Heroine – book review

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Heroine
by Mindy McGinnis
Realistic Fiction
* * * * * Stars (Amazing)

Mickey Catalan is a star softball player (catcher) and she and her best friend Carolina (pitcher) are an unbeatable team. Until the car accident. Carolina’s pitching arm gets injured, and Mickey’s hip is practically torn out of her body. Both are looking at weeks if not months of recovery time and spring training starts soon. Determined to be ready for the season (and their senior year and the college scouts – their team is that good), the young women push themselves through their physical therapy. Prescribed Oxytocin by her doctor, Mickey discovers that she can manage both the pain of her injury and her social awkwardness (socializing has never been her strong point), and soon she’s blown through her prescription – two weeks early – and is shaking and ill from withdrawal symptoms. When her doctor won’t prescribe more Oxy, Mickey fortuitously bumps into Edith, an older woman who recognizes her condition and offers to help her. She’s got a little side business going as an Oxy dealer to supplement her income, and treats her customers (Josie and Mickey, and their friends Derrick and Victor) like her own grandkids. Mickey doesn’t see any of this as a problem. She needs Oxy to remain a top tier player. As her addiction takes hold, it also takes control of her life. Oxy is all Mickey can think about – when she can take more, how she can finance more (cleaning out her bank account, stealing from her family). Edith’s supply dries up suddenly, however, and in desperation Josie and Mickey research an alternative option – heroin. It’s cheaper and, according to Josie, has the same chemical structure. Plus, her older sister can hook them up. After her first heroin injection, Mickey doesn’t care anymore about anything except the drug. She thinks she’s managing her use so she can perform well at softball games, but more often than not she’s distracted or sick or sluggish. Doesn’t matter. People are noticing, though. Noticing that there’s something different about Mickey Catalan.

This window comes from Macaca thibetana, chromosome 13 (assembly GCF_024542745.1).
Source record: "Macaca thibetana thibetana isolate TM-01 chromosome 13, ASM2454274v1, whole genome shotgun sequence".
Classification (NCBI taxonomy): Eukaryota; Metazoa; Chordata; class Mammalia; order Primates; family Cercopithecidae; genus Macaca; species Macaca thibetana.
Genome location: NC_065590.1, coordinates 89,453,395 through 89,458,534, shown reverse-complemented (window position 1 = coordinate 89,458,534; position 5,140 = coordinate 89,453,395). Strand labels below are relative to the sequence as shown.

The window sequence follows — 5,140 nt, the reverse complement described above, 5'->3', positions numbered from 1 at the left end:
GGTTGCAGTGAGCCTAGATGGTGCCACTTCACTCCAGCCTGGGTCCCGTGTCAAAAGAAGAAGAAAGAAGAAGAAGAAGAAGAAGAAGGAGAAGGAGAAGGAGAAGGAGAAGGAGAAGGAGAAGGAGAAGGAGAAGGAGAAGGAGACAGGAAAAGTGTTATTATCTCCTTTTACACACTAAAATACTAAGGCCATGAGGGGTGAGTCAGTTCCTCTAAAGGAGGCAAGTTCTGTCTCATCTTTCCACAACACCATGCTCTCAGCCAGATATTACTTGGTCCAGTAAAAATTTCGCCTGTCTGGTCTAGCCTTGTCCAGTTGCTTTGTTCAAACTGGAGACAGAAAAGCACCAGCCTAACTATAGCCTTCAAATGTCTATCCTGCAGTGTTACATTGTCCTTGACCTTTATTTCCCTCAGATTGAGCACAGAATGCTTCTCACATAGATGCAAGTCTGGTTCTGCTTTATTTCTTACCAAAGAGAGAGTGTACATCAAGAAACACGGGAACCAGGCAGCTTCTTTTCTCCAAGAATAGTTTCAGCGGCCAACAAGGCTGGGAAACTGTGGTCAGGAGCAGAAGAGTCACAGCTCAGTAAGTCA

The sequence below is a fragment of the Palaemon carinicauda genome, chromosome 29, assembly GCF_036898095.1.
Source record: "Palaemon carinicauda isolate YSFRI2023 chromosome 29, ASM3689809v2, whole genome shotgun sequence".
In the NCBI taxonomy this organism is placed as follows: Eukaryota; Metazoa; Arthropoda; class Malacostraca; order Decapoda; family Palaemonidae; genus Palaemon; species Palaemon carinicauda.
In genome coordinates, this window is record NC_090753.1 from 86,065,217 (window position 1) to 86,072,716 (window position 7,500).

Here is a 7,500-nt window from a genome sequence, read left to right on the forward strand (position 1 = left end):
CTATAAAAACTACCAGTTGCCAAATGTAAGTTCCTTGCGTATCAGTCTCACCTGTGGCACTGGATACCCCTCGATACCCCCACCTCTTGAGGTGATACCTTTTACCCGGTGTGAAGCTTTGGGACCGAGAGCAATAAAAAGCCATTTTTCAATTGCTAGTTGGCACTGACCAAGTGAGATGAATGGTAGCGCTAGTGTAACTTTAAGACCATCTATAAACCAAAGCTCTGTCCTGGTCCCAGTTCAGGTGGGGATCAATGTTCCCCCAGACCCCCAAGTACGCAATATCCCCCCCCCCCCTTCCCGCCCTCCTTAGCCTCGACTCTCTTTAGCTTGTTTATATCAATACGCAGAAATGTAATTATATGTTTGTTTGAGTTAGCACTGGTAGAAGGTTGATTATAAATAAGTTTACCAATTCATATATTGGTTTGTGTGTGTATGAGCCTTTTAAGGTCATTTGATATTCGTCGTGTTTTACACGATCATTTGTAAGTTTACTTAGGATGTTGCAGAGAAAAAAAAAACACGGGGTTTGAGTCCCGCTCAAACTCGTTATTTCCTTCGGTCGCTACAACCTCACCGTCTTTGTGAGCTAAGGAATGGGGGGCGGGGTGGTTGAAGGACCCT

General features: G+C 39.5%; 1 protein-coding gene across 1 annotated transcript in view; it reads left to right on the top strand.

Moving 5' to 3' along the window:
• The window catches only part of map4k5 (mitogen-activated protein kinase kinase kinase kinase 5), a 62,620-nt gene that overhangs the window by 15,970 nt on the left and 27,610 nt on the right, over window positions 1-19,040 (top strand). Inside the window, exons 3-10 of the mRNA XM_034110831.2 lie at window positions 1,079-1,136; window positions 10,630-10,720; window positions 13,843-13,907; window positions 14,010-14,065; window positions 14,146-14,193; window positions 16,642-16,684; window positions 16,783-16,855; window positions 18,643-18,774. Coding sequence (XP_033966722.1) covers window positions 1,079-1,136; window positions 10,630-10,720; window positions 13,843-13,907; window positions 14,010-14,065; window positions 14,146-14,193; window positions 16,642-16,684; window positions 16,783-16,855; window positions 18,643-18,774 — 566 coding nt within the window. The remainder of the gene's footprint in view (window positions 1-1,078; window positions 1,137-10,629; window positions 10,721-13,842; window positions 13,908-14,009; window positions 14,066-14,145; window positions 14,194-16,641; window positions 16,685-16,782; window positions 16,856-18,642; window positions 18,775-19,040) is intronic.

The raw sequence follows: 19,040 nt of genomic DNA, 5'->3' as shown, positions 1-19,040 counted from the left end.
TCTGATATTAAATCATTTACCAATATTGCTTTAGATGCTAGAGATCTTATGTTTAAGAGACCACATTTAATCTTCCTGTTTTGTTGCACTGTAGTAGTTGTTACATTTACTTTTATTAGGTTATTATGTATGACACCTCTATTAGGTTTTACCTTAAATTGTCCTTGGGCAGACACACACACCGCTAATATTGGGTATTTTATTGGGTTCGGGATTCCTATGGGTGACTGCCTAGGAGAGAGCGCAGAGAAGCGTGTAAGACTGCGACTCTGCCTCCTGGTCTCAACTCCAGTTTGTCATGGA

This was really hard-hitting. It shows exactly how addictive Oxytocin and heroin can be and how destructive. There’s no telling who might become an addict either. Carolina is also on Oxy for pain management, but it doesn’t affect her the same way. It is no picnic watching Mickey Catalan self-destruct, but her story is gripping from beginning (where she’s just realized that all of her friends have overdosed) to end (returning to the park ball field after a stint in a methadone clinic). This is a 2021 Lincoln Award nominee.

Reviewed by YA Librarian